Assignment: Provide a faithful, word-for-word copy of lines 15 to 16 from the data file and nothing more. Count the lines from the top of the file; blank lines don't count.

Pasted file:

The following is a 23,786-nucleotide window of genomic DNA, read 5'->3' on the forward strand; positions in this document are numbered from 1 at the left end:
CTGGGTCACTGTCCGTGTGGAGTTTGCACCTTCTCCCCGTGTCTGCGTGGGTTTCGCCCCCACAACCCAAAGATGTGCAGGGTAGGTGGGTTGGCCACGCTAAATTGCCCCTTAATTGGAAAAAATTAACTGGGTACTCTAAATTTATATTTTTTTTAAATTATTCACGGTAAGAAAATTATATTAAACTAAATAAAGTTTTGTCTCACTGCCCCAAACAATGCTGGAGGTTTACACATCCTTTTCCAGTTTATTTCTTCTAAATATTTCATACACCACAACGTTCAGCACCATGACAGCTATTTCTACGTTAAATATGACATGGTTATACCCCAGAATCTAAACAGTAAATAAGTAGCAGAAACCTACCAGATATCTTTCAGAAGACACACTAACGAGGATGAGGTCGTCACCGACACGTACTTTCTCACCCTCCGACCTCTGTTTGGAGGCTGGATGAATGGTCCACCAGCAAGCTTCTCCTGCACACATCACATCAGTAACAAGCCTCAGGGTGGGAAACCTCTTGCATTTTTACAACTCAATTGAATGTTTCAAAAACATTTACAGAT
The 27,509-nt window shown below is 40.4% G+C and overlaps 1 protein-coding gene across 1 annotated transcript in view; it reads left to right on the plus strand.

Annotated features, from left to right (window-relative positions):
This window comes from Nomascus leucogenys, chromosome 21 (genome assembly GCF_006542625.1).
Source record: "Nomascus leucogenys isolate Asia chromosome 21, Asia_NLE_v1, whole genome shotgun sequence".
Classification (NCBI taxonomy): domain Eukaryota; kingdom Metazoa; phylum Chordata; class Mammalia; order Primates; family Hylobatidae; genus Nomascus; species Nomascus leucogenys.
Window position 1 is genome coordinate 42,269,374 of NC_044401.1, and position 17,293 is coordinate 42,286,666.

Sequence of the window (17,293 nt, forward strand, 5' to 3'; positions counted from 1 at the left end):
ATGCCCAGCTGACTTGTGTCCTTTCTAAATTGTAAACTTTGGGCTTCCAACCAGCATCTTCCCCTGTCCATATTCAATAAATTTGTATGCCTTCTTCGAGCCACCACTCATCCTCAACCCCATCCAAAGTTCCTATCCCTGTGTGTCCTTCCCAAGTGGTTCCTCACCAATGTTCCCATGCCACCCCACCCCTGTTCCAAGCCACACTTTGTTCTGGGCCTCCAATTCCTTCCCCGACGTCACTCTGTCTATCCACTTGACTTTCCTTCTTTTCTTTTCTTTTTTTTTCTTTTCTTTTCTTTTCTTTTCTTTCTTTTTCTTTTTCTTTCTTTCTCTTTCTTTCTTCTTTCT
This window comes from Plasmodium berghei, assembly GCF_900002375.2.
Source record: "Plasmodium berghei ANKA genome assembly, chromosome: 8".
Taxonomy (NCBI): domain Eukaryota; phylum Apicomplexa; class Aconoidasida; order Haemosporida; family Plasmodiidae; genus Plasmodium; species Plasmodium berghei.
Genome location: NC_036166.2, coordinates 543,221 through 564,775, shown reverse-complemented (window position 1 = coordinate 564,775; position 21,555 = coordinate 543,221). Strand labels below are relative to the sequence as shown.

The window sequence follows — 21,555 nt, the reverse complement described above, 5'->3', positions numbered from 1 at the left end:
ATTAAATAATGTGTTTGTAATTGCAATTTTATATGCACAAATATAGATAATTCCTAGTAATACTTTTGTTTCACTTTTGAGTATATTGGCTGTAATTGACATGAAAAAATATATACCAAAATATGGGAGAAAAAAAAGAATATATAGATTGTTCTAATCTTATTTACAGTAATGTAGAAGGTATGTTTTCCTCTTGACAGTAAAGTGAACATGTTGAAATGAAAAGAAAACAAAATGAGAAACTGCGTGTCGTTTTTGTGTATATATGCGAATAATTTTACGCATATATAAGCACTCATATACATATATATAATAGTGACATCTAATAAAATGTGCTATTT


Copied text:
The window sequence follows — 21,555 nt, the reverse complement described above, 5'->3', positions numbered from 1 at the left end:
ATTAAATAATGTGTTTGTAATTGCAATTTTATATGCACAAATATAGATAATTCCTAGTAATACTTTTGTTTCACTTTTGAGTATATTGGCTGTAATTGACATGAAAAAATATATACCAAAATATGGGAGAAAAAAAAGAATATATAGATTGTTCTAATCTTATTTACAGTAATGTAGAAGGTATGTTTTCCTCTTGACAGTAAAGTGAACATGTTGAAATGAAAAGAAAACAAAATGAGAAACTGCGTGTCGTTTTTGTGTATATATGCGAATAATTTTACGCATATATAAGCACTCATATACATATATATAATAGTGACATCTAATAAAATGTGCTATTT